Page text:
Father Charlevoix came up with another fish-related interpretation in an account of his explorations in 1721:

  The name Puans was given to them; for along the entire length of the Shore, where their Cabins were built, one saw only rotten Fish, with which the air was tainted. At least, it seems probable that such was the origin of that name, which the other Savages had given them before we did, and which has been transferred to the Bay, from which they have never strayed far.19

It is worth noting that the name "Puans" was used to describe at least two other bodies of water in North America, neither of which is similar to Green Bay in water quality or biological productivity. Cattaraugus Creek near Chatauqua, New York, was named "R(ivière) a la terre puante" on a map by the French cartographer Sanson.20 Lake Nipissing, still today a clear body of water, was called "lac des puans" in Jesuit Relation of 1659-60 as follows:

  It is called by others, 'the lake of the stinkards,' not because it is salt like the water of the Sea,-which the Savages call Ouinipeg, or 'stinking water,' - but because it is surrounded by sulphurous soil.21 

Since the reference "des Puans" was applied in other locations, this further suggests that Green Bay's waters were not unusual in their smell.

  The earliest account explaining why the name of the bay was changed to Green Bay was published in 1778 as Travels Through the Interior Parts of North America in the Years 1766, 1767, and 1768 under the authorship of Jonathan Carver. This account reads:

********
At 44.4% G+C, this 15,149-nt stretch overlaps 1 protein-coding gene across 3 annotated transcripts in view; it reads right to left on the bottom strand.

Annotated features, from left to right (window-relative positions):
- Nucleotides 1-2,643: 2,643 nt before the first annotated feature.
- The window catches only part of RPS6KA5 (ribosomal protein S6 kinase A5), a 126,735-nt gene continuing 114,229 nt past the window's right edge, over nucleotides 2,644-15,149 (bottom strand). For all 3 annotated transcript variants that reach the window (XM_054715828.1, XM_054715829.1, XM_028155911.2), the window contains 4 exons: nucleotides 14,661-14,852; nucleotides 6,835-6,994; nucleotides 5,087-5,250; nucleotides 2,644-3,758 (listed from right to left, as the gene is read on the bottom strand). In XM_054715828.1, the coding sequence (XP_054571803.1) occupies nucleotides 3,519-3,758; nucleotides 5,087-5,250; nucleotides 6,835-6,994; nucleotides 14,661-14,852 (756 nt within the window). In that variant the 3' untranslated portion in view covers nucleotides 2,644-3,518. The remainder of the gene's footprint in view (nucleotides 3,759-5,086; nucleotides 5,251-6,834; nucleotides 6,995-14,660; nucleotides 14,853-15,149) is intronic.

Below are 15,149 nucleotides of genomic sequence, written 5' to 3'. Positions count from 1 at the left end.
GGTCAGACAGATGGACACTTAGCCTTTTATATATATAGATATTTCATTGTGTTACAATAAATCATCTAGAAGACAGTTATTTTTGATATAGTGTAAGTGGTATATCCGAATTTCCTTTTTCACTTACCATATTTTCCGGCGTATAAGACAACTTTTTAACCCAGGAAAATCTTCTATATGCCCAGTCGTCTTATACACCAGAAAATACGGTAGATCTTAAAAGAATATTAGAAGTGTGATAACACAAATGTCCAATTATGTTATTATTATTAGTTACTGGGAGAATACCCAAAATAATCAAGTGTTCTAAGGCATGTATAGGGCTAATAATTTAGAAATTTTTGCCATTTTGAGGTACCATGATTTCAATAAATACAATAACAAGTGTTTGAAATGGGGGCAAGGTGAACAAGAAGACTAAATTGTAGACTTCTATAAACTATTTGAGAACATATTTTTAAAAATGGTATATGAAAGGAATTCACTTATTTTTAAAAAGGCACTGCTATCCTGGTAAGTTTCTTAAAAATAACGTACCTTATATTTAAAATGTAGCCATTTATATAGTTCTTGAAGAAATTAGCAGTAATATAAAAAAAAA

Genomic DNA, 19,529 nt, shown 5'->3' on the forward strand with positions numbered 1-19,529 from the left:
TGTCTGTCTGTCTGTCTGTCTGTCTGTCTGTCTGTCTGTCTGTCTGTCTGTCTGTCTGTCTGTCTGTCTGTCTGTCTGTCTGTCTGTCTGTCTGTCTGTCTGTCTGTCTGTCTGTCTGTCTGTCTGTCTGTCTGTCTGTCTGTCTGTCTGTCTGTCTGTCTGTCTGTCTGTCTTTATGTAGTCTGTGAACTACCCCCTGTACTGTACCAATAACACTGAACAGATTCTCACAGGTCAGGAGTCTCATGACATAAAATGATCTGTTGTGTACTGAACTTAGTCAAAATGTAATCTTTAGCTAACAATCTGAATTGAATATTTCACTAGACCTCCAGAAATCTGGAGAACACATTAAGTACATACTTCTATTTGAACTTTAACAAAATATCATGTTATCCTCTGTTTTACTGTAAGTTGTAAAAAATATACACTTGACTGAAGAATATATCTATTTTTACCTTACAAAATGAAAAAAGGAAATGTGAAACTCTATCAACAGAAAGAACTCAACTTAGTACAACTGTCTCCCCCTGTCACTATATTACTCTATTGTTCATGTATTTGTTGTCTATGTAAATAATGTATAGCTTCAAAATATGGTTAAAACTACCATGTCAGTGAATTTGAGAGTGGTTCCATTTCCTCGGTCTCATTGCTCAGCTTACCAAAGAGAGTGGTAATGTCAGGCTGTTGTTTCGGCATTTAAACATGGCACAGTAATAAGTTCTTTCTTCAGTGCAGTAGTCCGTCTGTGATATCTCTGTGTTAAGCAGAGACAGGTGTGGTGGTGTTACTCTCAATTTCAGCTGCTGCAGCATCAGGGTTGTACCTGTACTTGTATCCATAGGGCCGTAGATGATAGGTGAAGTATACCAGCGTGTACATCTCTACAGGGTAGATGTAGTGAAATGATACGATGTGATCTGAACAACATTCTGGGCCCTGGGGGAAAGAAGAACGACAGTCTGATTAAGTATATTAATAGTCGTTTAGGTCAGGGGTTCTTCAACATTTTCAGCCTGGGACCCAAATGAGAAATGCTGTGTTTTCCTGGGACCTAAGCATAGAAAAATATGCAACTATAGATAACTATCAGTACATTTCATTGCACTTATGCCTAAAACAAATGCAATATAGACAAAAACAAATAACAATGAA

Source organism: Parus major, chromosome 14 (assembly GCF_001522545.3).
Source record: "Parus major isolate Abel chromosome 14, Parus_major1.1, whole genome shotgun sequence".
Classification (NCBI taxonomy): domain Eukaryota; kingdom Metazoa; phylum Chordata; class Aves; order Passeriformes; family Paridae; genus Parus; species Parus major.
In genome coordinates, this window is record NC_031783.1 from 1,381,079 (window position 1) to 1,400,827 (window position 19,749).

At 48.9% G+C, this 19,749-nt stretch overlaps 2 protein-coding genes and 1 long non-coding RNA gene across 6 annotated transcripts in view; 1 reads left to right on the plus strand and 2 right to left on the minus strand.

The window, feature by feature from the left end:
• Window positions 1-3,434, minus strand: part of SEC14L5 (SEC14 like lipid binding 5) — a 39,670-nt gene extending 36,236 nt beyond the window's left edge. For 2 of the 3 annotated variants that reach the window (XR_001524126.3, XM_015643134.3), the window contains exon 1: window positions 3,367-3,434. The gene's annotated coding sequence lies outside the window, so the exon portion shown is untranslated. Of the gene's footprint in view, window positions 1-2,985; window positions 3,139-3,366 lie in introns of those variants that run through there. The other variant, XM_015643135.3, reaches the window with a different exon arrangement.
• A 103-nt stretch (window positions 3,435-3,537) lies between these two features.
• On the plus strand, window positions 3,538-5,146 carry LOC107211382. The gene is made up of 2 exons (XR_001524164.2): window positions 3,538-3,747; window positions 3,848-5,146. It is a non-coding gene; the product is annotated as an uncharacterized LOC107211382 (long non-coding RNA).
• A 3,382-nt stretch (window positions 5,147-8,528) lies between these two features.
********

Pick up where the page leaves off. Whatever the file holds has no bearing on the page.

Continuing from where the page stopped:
We accordingly set out together, and on the 18th arrived at fort La Bay. This fort is situated on the southern extremity of a bay in the lake Michigan, termed by the French, the bay of Puants; but which since the English have gained possession of all the settlements on this part of the continent, is called by them, the Green Bay. The reason of its being thus denominated, is from its appearance; for on leaving Michillimackinac in the spring season, though the trees there have not even put forth their buds, yet you find the country around La bay, notwithstanding the passage has not exceeded fourteen days, covered with the finest verdure, and vegetation as forward as it could be were it summer. 22

Carver's explanation corresponds with modern observations that show an earlier appearance of spring plant growth and leaf development along the southern part of the bay than on islands completely surrounded by the cold waters of Lake Michigan, such as Mackinac Island. One of the most striking views along the bay in late spring is presented by the brilliant green color of the emergent marsh plants along the bay's west shore, which contrasts with the preceding drab winter colors. This occurs about a month after the ice leaves the bay, which is also the time when early traders from Mackinac would have reached the Green Bay area.

  In the two centuries following publication of Travels, the authorship and originality of its accounts have been questioned. According to John Parker, editor of the journals written by Carver during his travels through the Great Lakes, Alexander Bicknell, who claimed to be the editor of Travels, probably was the true author. Parker concluded that Bicknell used Carver's original journals, in addition to conversations with Carver, as source material for the book. Four versions of Carver's original journals exist. In the first version Carver makes no mention of why Green Bay was given that name by the British. He wrote:

They rowed until they came some where about the Green Bay which was the reason for its being called at first by the French the Bay of Puans, afterwards La Bay and now by the English the Green Bay.23

The second version, according to Parker, improved the readability and organization of the manuscript.24 This version stated, regarding the denomination of Green Bay: